‘They didn’t go not far away for beer’: Lou Reed and John Cale’s Songs for Drella

Andy Warhol by no means goes away, however 35 years after his demise, he’s in all places. There are The Andy Warhol Diaries and Andy Warhol’s America on TV, The Collaboration and Chasing Andy Warhol in theatres on both aspect of the Atlantic, whereas Christie’s is hoping to internet a record-setting $200m (£152m) when it auctions a 1964 Marilyn display screen print subsequent month.

Entire forests have been flattened making an attempt to unravel the Warhol enigma – Blake Gopnik’s 2020 biography thuds in at 976 pages. But in simply 55 minutes, Lou Reed and John Cale’s 1990 album and movie Songs for Drella get to the guts of a person obscured by his wig, shades and clean expression. Their music cycle begins with Smalltown, a jaunty portrait of Warhol’s childhood in Pittsburgh, “Dangerous pores and skin, unhealthy eyes, homosexual and faddy” (or is it “fatty”?), by way of his hyper-productive golden period within the 60s, to his later years battling ache from the injuries sustained when he was shot by Valerie Solanas (author of the Society for Cutting Up Men Manifesto), alienation from collaborators and associates, and a rising dearth of concepts. All of the themes biographers have subsequently handled as nice revelations – Warhol’s Catholicism, his queerness, his relationship together with his mom – are right here, explored with taut precision and financial system.

Andy Warhol (centre) between John Cale and Lou Reed with members of the Velvet Underground and Factory star Paul Morrisey (far right).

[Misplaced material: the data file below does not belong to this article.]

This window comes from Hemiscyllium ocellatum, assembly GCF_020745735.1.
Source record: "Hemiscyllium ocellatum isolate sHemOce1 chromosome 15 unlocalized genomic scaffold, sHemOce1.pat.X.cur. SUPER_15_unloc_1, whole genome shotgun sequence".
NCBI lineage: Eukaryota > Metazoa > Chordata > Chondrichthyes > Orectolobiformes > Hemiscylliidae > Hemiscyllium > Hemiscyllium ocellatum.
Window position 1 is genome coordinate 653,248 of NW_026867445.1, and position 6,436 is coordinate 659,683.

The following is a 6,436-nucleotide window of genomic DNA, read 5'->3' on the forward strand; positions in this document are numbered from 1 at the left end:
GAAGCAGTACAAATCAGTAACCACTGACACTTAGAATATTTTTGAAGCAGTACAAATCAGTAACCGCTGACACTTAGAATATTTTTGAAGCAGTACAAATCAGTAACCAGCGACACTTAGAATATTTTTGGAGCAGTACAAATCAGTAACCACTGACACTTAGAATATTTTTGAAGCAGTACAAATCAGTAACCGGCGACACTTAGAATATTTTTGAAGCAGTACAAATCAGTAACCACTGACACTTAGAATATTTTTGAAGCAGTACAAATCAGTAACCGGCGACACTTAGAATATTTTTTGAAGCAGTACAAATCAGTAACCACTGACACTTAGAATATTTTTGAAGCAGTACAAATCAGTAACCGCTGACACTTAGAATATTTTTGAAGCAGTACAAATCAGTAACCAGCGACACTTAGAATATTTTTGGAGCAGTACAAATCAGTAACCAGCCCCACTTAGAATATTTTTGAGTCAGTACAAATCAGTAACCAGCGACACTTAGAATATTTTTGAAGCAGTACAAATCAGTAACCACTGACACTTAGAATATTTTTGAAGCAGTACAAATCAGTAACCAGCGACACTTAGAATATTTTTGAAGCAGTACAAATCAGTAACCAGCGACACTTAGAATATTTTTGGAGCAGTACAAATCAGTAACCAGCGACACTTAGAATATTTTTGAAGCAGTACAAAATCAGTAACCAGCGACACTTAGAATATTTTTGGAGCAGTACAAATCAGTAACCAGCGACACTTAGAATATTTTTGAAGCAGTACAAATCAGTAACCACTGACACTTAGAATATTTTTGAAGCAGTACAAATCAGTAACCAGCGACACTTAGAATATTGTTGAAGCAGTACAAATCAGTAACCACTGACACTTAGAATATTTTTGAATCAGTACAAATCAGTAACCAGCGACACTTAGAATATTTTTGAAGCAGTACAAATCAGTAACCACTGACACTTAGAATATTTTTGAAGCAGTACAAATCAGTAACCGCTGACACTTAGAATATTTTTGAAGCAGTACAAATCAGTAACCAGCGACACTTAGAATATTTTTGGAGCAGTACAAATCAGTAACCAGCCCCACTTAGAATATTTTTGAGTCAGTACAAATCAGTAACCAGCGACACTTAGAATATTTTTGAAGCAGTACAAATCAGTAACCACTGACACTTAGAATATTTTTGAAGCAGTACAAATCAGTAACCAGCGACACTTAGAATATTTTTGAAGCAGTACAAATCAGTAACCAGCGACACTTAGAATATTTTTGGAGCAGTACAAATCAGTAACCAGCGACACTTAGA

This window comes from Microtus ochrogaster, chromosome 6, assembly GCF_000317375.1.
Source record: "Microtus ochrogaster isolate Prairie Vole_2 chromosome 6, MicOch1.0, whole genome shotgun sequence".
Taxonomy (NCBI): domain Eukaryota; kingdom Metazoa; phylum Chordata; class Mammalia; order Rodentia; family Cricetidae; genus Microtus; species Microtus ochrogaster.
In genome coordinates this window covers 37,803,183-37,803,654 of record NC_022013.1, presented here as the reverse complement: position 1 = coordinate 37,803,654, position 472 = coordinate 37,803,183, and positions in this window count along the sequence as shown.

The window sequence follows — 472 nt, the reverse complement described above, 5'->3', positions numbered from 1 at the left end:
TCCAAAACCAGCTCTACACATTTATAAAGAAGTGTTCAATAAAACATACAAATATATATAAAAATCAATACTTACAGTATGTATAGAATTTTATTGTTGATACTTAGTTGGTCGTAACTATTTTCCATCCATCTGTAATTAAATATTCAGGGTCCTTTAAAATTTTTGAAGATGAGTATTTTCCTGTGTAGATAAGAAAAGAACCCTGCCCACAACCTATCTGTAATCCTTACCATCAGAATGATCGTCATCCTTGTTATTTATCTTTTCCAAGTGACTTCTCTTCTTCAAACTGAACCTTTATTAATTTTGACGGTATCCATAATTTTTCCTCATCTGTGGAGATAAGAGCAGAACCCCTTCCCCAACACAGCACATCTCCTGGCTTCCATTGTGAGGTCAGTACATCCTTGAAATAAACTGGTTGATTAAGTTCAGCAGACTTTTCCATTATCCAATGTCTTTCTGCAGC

Andy Warhol (centre) between John Cale and Lou Reed with members of the Velvet Underground and Manufacturing unit star Paul Morrisey (far proper). {Photograph}: Everett Assortment Inc/Alamy

Reed and Cale, after all, had a selected perception into Warhol. They had been the inventive engine of the Velvet Underground, the rock band the artist managed and produced and whose first album, The Velvet Underground & Nico, ignored on launch, turned a bible for glam rockers, drag queens, junkies and punks, and is arguably essentially the most influential LP ever made. Provided that Reed fired Warhol, then slung Cale out of the band a 12 months later (not nose to nose, both – he obtained guitarist Sterling Morrison to do it) relations between the three males had been lower than cordial. Even the title Songs for Drella is ambivalent: Drella was a nickname used behind Warhol’s again, and which he didn’t like, a conflation of Dracula (the blood-sucking evening creature) and Cinderella (the servant who goes to the ball). But with none sentimentality, Songs for Drella reveals the nice and cozy currents of respect and friendship that lay deep beneath the frosty floor.

The cover of the Velvet Underground’s first album. designed by Andy Warhol.
The duvet of the Velvet Underground’s first album. designed by Andy Warhol. {Photograph}: Information/Alamy

Warhol died out of the blue in 1987 after routine gall bladder surgical procedure, aged 58. Cale and Reed determined to make Songs for Drella after assembly at his memorial service – the primary time they’d spoken in years. They lastly carried out its 14 songs in full on the Brooklyn Academy of Music, New York, on the finish of 1989. Presumably with a watch on the flamable nature of the partnership, in addition to on its nice cultural significance, somebody determined that this efficiency ought to be filmed for posterity. Enter the nice cinematographer Ed Lachman. Now 76, Lachman photographed Removed from Heaven and Carol for Todd Haynes, incomes Oscar nominations for each movies, and has labored with Sofia Coppola, Wim Wenders and Werner Herzog. It was, nevertheless, a music video that obtained him the Songs for Drella gig.

“There was an Aids profit compilation referred to as Purple Scorching + Blue,” he remembers. Zooming from a color correction studio in New York, he’s squashed right into a nook of the body so all I can see is one full of life eye and his fedora. “I used to be going to make a video with Derek Jarman and Annie Lennox, however Derek was too sick by then.”